Updated: Jul 26, 2022
My friend David has been staying with me for the last three weeks. David is 72. He was my exhusband, Jamie’s art teacher in high school in Ohio. I have known him since I met Jamie, when I was 27, in Vermont. In March 2020 David generously invited myself, and another dear friend of ours, to Italy for to celebrate his 70th birthday. He had rented an elegant apartment. We had plans to wander Rome looking at luminous art, eat sumptuous amounts of pasta, and linger in cafes over espresso and cannolis. On February 14th , Valentine’s day, David went into emergency heart surgery ,a triple bypass. Our trip of course, cancelled, as he would need many weeks to reocover. Within weeks, Italy was ground zero of Covid in Europe.
David is a teacher. He teaches architecture at a prestigious private school on the East coast. When he was 40, and I was 29, he took a sabbatical from teaching, and came and helped Jamie and I build our house, that he and Jamie had designed, in Tesuque, NM. He lived in a tent on the land. Not a nylon camping tent, but a white canvas tent, which had an antique wooden sleigh bed in it, and mahogany side table, and a silver candelabra. Think Peter Beard in Kenya during his glamorous years. He brought his black cat Butch with him, who travelled across the country in his Jeep Wrangler in a cooler full of ice, and was later eaten by coyotes. David was there, when I met Jamie, when we got engaged, when we got married in Santa Fe in November 1994, and also there when my daughter made her early arrival in May 1995. Three years later he would become my son Ryders godfather.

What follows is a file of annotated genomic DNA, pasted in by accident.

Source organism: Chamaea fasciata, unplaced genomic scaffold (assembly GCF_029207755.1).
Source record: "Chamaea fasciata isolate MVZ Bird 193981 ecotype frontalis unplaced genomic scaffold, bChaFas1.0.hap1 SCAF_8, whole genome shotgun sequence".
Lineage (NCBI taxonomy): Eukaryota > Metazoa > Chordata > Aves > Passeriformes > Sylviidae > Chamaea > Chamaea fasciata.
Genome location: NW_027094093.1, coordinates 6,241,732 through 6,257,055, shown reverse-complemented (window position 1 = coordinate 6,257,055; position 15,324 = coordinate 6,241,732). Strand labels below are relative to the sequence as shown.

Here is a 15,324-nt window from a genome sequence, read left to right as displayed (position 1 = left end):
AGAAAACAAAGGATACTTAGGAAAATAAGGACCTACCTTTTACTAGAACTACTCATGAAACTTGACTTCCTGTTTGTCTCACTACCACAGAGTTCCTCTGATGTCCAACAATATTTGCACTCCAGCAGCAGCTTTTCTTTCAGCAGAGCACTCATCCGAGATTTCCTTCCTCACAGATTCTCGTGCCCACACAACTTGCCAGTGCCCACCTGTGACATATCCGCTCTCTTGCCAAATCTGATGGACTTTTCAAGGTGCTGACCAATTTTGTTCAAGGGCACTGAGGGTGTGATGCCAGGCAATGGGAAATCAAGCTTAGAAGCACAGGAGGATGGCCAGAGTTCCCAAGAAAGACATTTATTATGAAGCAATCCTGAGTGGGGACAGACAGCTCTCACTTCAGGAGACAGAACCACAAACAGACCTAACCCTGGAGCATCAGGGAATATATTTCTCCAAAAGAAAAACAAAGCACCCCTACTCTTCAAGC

When David comes to visit we garden like mad people together. We buy way too many plants, get exhausted, and then have to figure out getting them all into the ground. David went back to school at 50 to the Rhode Island School of Design and got a degree in landscape architecture. He casts his design knowledge and his love of plants on my Santa Fe garden every summer. I can’t believe how lucky I am. My mother was a great gardener, but passed away before I really was able to plumb her knowledge, and before I discovered how much I love to garden. I love working beside David, learning by osmosis. He is patient with my slowness in learning which plants need sun and which shade. In the first year or so, I was always planting sun loving plants in the shade, and vice a versa. “Clumps, Bettina, Clumps” , he proclaims to me…”It’s all about clumps of flowers. That’s what Gertrude Jekyll the British garden designer believed in.”
David is beloved by many of my friends in NM, and is often whisked off to tea and drinks, and garden consultations. I consider David one of my closest, most dear people in my life, but I am pretty sure there are a whole lot of people on the East Coast who feel exactly the same way about him. He is close to many of his students current and past, and their families. I am sure there is a wide circle that loves him just as fiercely as I do. But when he comes for the summer, I get to pretend I am the only one. He is one of those people who makes the world seem more alive. He reads omnivorously. He is curious. He is a teacher beyond his profession, he gets you connected to your own curiosity, and what you’re passionate about. We have a shared dream of a cabin in the woods somewhere, and will send each other real estate and design ideas for the perfect cabin. He’s about to leave and go back East to get ready for his fall semester. He’s announced he wants to teach until he is 80. Lucky students, I think. He’s such a special part of my life, I thought I would share a little bit about him with you this month. May we all be as lucky to have Davids in our life, and to become Davids to others.
David and Ryder
David and Ryder at the Love Apple in Taos